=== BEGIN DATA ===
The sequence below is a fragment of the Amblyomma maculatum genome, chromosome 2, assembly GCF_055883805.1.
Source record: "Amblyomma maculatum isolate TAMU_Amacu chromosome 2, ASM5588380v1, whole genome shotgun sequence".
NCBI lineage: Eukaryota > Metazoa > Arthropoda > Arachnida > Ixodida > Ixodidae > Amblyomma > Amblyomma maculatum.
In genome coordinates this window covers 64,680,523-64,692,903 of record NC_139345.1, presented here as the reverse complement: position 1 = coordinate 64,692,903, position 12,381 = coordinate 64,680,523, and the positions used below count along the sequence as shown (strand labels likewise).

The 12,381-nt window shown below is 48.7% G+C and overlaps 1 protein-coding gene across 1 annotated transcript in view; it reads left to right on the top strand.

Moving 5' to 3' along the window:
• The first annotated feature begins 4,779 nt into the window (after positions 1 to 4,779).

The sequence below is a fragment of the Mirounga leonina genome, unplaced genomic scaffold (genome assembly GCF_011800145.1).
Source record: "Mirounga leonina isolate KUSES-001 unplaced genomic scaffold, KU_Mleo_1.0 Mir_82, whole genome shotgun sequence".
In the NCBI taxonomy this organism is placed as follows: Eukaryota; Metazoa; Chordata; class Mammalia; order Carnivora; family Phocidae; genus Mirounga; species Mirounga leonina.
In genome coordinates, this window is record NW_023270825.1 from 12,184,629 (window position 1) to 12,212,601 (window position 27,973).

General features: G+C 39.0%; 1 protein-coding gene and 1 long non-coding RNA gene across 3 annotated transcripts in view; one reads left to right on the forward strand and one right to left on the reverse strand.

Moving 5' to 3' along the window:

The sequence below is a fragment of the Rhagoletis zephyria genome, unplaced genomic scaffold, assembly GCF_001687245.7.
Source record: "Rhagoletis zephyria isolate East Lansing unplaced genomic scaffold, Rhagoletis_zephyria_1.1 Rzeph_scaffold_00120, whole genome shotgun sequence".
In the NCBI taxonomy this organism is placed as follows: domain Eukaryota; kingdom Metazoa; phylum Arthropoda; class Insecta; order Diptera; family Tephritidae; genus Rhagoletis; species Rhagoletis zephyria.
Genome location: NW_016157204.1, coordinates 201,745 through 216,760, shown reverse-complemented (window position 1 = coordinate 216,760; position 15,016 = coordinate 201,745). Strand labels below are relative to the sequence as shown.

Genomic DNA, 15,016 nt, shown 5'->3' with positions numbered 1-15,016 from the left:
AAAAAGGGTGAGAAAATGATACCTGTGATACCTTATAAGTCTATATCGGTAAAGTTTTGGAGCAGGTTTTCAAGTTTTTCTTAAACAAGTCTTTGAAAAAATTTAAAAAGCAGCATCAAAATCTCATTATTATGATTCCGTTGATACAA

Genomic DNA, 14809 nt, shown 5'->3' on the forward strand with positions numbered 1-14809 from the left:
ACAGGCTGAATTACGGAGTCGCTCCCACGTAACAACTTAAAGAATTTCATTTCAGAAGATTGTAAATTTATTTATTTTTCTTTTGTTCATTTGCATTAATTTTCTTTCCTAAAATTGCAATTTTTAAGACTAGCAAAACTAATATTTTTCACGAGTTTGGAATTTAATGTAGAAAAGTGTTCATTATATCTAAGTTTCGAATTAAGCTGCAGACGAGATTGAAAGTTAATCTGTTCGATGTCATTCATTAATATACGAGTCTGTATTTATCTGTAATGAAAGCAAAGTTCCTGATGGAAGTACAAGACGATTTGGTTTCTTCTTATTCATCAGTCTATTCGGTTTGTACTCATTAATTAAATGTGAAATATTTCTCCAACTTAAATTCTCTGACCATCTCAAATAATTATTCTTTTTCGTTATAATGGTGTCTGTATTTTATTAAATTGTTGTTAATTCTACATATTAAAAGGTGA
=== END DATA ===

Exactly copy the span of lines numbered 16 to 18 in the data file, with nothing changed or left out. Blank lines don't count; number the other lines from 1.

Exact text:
In the NCBI taxonomy this organism is placed as follows: domain Eukaryota; kingdom Metazoa; phylum Arthropoda; class Insecta; order Diptera; family Tephritidae; genus Rhagoletis; species Rhagoletis zephyria.
Genome location: NW_016157204.1, coordinates 201,745 through 216,760, shown reverse-complemented (window position 1 = coordinate 216,760; position 15,016 = coordinate 201,745). Strand labels below are relative to the sequence as shown.

Genomic DNA, 15,016 nt, shown 5'->3' with positions numbered 1-15,016 from the left: